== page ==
Ten Ninety

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About Ten Ninety

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  • First Name
    Jay

Profile Information

  • Lexus Model
    GS300h Premier
  • Year of Lexus
    2014
  • UK/Ireland Location
    Suffolk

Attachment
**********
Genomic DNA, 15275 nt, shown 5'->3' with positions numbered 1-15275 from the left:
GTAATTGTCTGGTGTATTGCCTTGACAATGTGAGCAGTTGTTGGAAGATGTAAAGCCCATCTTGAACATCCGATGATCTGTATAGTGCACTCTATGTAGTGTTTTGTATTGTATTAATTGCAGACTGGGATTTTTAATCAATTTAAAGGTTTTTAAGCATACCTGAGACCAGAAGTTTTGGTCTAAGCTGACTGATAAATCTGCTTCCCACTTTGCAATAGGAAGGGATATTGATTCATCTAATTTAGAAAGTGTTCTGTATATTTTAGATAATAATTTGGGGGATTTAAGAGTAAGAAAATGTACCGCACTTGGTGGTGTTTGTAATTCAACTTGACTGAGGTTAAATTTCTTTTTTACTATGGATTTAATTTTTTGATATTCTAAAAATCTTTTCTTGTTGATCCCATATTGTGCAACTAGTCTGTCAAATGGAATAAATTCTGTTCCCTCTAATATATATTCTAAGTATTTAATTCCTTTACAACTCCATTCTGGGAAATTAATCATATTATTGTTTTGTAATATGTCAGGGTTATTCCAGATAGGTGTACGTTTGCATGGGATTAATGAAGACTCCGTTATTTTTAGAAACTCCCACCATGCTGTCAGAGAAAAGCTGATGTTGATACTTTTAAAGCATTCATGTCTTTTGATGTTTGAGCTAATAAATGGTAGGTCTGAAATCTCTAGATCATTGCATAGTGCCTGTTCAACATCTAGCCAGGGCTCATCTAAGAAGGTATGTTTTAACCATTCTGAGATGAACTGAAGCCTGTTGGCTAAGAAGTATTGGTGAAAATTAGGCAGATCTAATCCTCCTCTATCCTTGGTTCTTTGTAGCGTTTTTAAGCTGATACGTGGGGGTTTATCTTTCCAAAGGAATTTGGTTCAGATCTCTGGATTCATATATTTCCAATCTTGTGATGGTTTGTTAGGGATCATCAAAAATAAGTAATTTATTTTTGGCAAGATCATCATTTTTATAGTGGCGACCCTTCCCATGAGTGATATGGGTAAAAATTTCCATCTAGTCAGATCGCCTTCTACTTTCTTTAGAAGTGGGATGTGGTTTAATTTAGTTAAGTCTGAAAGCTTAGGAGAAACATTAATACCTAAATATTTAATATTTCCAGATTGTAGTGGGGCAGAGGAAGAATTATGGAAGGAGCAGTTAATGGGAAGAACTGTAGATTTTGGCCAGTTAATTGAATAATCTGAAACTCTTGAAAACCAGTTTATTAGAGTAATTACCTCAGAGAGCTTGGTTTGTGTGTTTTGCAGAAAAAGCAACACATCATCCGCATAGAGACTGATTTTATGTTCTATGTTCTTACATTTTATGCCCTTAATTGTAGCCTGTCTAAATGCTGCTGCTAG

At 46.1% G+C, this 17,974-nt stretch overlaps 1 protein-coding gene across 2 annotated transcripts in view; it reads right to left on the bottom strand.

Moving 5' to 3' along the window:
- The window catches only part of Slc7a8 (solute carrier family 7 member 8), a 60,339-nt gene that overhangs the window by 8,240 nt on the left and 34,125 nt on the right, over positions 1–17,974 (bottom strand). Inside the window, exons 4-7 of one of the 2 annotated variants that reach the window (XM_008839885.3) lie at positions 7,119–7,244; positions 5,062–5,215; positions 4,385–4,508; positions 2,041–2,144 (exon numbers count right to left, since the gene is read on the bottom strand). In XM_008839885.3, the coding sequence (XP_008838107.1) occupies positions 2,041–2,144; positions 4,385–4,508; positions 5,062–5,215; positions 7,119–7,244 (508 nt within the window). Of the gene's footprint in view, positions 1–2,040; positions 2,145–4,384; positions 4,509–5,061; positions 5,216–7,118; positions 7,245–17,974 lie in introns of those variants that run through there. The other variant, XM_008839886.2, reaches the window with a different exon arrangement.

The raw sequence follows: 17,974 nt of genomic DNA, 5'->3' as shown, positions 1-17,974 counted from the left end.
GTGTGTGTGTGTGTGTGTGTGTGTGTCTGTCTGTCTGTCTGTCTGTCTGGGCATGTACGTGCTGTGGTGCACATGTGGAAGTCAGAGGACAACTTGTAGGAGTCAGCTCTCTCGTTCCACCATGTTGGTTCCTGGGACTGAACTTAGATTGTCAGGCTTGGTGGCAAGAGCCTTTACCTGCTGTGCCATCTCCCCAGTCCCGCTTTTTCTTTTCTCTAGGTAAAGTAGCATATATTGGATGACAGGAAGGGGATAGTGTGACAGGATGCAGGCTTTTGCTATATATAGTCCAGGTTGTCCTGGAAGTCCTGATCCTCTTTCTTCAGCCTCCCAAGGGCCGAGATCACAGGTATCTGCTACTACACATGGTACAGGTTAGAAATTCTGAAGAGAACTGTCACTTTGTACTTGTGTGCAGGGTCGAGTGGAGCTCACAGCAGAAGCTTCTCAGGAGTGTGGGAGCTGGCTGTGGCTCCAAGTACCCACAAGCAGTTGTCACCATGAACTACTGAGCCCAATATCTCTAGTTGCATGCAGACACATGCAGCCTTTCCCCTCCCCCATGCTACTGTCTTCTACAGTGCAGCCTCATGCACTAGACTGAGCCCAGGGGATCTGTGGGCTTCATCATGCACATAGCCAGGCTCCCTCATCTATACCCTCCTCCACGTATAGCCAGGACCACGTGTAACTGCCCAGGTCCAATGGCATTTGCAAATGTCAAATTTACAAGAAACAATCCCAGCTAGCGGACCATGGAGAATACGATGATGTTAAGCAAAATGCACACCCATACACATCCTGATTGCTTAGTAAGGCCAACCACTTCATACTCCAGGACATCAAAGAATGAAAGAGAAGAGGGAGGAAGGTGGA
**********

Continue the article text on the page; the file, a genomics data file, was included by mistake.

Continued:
1. I think the adaptive cruise and pre-crash system package was the only option above Premier spec. I don't think it was commonly chosen but it's no great loss. I've driven a 2016 model with ACC and it slowed me right down on a dual carriageway because a car ahead was braking on a sliproad, which rather destroyed my confidence in it. I don't think night vision and heated steering wheel were ever offered in the UK, despite featuring in the UK user manual. I hate it when manufacturers do that. It's like Jim Bowen on Bullseye doing the 'here's what you could have won' thing. I'd love a heated wheel! Regarding the benefit of the later nav system's more advanced phone connection, I am biased because I think the Nav system is utter garbage anyway, but I'm not sure the later system offers any real benefit. The traffic info is still delivered via radio (RDS-TMC) or DAB (TPEG) even on the more 'connected' system, and the Street View thing is just a weird gimmick. However, given that it is impossible to achieve even the basic internet connectivity offered on the earlier system unless you have the right phone (which apparently doesn't include anything by Apple) then I suppose the later one should at least offer a better chance of getting connected in the first place as it uses a different protocol. As Linas notes, the year of the car doesn't guarantee a particular system or option being in place, as some will not have been registered for a long time after manufacture. Dealers will also likely have no clue about the details so asking them won't help - I've seen cars advertised with ACC/PCS that are not fitted with that option at all. If you're looking at adverts you can sometimes tell by interior photos if the HUD is present (extra buttons on the dash to the right of the wheel), or if the ACC/PCS is fitted (extra buttons on the steering wheel). However, it's not easy to spot the later nav system just from a photo as the interface looks the same. If you're viewing a car, you could access the Info section and see if Street View is shown as an option. Earlier cars will just have traffic and parking. Hope that's helpful. Happy hunting!